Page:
Daily Program

Tuesday, June 07, 2005

Partial Disclosure = Exposure

Series: Modesty: Does God Really Care What I Wear?

Leslie Basham: Who taught you what it means to be modest? Anybody? Here's Nancy Leigh DeMoss.

Nancy Leigh DeMoss: Many, many women today who have grown up in this very secular, immodest culture don't know what we're talking about when we talk about modesty

Leslie Basham: This is Revive Our Hearts with Nancy Leigh DeMoss. It's Tuesday, June 7th. If you have young children at home, you might want to divert their attention for the next few minutes because of the mature content of today's program.

We're in the middle of a series called Modesty: Does God Really Care What I Wear? We're dealing with some practical issues. Here's Nancy.

Nancy Leigh DeMoss: We started in the last session and are continuing today in a portion that has been extremely difficult for me to address. I think one of the negative things in our generation is that we lack discretion and so women feel real free to talk about private matters in public and that's something we need to be cautious about.

I'm so thankful for a mother and dad who practiced discretion in our home and taught us to be discreet. So some of the things we're saying are real hard for me to say even to a group of women and girls as we have here today. But as I've sought the Lord on this, I've just felt so prompted that many, many women today who have grown in up in this very secular, immodest culture don't know what we're talking about when we talk about modesty.

So if I say women are supposed to be modest according to God's Word, a lot of women and girls will say, "I am being modest." They may not be asking themselves the necessary or the right questions to determine if the way they're dressing really is modest.

Now we talked in the last session about one form of immodesty is exposing intimate or private parts of our body that should be covered. But there's another form of immodesty and that is emphasizing, even if it's not exposed, emphasizing private or intimate parts of our body that should be covered.

Now, let me set this up by reading a quote from a book that's been very helpful to me, a book by Jeff Poward called Christian Modesty and the Public Undressing of America. I encourage you to get a copy of this. You will probably not agree with everything it says, but it will definitely challenge your thinking in a way that our thinking needs to be challenged.

He says, "Being drawn to a person's God given beauty is one thing. Having one's eyes directed to another's body by a sensually designed garment is another. While clothing does not have to smother one's gender, any apparel designed to draw the eye to the erotic zones of the body cannot fill the requirement for biblical decency."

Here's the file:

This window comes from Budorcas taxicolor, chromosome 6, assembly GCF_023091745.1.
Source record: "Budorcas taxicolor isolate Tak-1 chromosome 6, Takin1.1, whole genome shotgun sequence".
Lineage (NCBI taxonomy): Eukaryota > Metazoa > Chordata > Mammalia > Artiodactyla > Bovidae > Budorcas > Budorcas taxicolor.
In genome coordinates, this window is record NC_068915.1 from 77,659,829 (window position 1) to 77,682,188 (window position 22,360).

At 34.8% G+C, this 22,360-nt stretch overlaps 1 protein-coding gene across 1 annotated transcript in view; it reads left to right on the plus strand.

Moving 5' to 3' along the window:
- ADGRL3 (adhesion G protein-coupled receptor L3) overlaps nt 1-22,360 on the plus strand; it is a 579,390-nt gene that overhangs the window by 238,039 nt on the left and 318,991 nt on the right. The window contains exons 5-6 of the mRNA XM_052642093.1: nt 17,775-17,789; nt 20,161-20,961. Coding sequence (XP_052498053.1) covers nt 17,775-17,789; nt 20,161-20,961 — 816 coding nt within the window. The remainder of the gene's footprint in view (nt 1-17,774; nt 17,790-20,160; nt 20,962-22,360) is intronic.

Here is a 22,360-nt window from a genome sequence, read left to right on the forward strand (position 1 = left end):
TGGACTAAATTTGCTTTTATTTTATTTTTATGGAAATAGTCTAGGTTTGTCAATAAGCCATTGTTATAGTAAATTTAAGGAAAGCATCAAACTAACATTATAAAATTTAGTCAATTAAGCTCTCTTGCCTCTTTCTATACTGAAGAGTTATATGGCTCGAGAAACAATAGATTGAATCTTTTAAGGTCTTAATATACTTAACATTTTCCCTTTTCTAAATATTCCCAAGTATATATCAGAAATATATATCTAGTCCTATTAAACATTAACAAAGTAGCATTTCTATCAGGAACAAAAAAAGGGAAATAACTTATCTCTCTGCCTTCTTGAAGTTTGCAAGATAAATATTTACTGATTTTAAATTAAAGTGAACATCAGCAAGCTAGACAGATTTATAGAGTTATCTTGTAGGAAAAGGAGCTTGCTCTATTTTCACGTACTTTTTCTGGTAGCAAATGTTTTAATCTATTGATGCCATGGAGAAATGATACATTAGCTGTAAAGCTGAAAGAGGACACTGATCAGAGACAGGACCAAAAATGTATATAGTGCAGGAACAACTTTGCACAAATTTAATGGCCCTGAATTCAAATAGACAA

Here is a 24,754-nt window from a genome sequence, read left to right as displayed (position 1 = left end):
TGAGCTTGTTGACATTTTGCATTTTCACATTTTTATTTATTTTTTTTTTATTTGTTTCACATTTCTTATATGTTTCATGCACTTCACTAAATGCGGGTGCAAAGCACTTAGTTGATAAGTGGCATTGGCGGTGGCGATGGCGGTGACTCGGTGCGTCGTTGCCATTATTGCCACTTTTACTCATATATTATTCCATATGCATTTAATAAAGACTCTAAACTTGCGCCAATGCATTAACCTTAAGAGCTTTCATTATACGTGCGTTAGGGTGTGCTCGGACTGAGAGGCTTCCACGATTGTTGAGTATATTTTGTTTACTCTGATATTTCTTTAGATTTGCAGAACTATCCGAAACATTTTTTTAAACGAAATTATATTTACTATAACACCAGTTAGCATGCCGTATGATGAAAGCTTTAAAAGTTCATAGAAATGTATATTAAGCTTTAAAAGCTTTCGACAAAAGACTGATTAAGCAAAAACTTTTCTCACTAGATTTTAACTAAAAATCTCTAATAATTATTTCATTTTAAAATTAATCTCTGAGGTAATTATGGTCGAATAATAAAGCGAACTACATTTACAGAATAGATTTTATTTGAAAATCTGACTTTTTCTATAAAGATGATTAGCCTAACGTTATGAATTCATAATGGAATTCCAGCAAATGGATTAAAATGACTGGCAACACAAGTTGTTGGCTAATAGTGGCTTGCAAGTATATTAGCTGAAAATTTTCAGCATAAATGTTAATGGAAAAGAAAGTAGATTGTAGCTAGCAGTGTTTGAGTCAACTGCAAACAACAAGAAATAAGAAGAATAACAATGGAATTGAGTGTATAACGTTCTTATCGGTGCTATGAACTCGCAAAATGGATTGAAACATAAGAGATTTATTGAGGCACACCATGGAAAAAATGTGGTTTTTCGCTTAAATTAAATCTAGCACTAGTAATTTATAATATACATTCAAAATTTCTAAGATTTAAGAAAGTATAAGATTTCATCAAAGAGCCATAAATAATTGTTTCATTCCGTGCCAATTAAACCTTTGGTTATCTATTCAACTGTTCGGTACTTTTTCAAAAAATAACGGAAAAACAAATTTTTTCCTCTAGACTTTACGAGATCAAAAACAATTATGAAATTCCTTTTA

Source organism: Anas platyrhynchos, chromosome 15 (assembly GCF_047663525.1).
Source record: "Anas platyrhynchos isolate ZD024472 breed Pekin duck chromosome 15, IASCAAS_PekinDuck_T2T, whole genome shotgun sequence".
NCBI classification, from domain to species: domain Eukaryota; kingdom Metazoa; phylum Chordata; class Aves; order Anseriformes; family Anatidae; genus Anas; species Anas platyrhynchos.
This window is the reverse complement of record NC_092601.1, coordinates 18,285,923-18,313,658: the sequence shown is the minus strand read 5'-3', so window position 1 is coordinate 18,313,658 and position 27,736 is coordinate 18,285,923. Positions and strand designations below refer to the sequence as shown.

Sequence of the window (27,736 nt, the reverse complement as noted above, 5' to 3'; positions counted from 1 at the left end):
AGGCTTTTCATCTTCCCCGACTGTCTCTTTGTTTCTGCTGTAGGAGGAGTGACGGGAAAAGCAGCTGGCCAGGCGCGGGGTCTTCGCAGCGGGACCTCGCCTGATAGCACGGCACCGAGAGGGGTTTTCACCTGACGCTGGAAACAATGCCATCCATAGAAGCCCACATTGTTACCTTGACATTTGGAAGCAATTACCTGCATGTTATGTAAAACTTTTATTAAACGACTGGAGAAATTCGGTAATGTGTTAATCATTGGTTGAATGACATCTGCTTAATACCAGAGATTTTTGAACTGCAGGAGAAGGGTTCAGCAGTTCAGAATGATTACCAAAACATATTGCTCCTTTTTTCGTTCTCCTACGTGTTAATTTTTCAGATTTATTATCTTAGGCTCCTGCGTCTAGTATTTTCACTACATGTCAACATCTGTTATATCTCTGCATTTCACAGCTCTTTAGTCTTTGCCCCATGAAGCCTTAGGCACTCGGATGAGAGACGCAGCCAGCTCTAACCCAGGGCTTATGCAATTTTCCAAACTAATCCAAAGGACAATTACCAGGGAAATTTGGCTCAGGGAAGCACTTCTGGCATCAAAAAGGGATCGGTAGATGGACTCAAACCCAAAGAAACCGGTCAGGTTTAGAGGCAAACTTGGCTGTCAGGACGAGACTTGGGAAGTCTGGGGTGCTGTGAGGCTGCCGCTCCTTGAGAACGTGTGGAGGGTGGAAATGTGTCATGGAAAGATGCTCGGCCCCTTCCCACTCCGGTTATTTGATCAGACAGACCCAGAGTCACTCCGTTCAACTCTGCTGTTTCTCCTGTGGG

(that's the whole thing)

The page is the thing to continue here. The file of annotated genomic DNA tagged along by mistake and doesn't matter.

Did you catch that? Not just items of clothing that expose these private parts of the body, but apparel that you actually wear that covers these portions of the body, but it's designed to point the eye of another person to that, what he calls an erotic zone of the body. That is, a part of the body that would be sexually stimulating to men.

Let me just mention some categories that should be of concern to us. Now again, I hate giving lists, but these are categories of things I think we need to think about. For example, when it comes to our clothing, there are ways that writing or pictures can be in places on the clothing that would emphasize private parts of the body. This becomes suggestive even though it's not exposing a private part, but it's just causing the eyes to go right there.

In fact, as you get dressed ask yourself, "If someone else were to look at me in this outfit, where would their eyes naturally go?" Would their eyes naturally go to your face, to your countenance, your eyes (the window of your soul); or would their eyes naturally go to hips, thighs, breasts, back, backside? Where do you want men looking at you as a woman?

As we think about how our clothing emphasizes certain parts of the body, ask yourself where the eye is being drawn. This can be true as it relates to sheer clothing, revealing fabrics, see through fabrics. The purpose is to expose the private parts rather than to cover. Remember, we said the biblical purpose of clothing is to cover the private parts and the body.

Clothes that are tight or form fitting . . . . Edith Head was a well-known costume designer of the 40's and 50's. She said, "Don't let your clothes be fitted too tightly. Even a perfect figure looks better if it doesn't resemble a sausage." I think there's some truth to that. She also said, my sister sent me this one, she said, "A dress should be tight enough to show you're a woman, and loose enough to prove you're a lady." Good distinction there isn't it?

Think about the t-shirts, shirts, sweaters that you wear, particularly ones that are made of knits, stretchy, clingy materials and say, "Is this drawing attention to private parts of my body?" No, they're not being exposed, but that's where the eye is going.

Buying clothes that are too small . . . . Now if you buy your size today chances are the clothes are going to be too small. You may need to buy a larger size. Now, I don't like buying larger-sized clothes. That doesn't make me feel real good, but it makes me feel better than buying clothes that are the size I think I am but they're designed to be form-fitting and tight. Especially ladies, you know after you've had some babies and you gain a little weight and clothes don't fit the same, be careful. Your body has changed.

One of the men that I read on this subject said, "You must take a man's word for it that the shape and form of a woman's body even though it is covered with clothing will draw his eyes, enflame his passions, or arouse his imagination just about as quickly and as surely as the sight of her actual skin."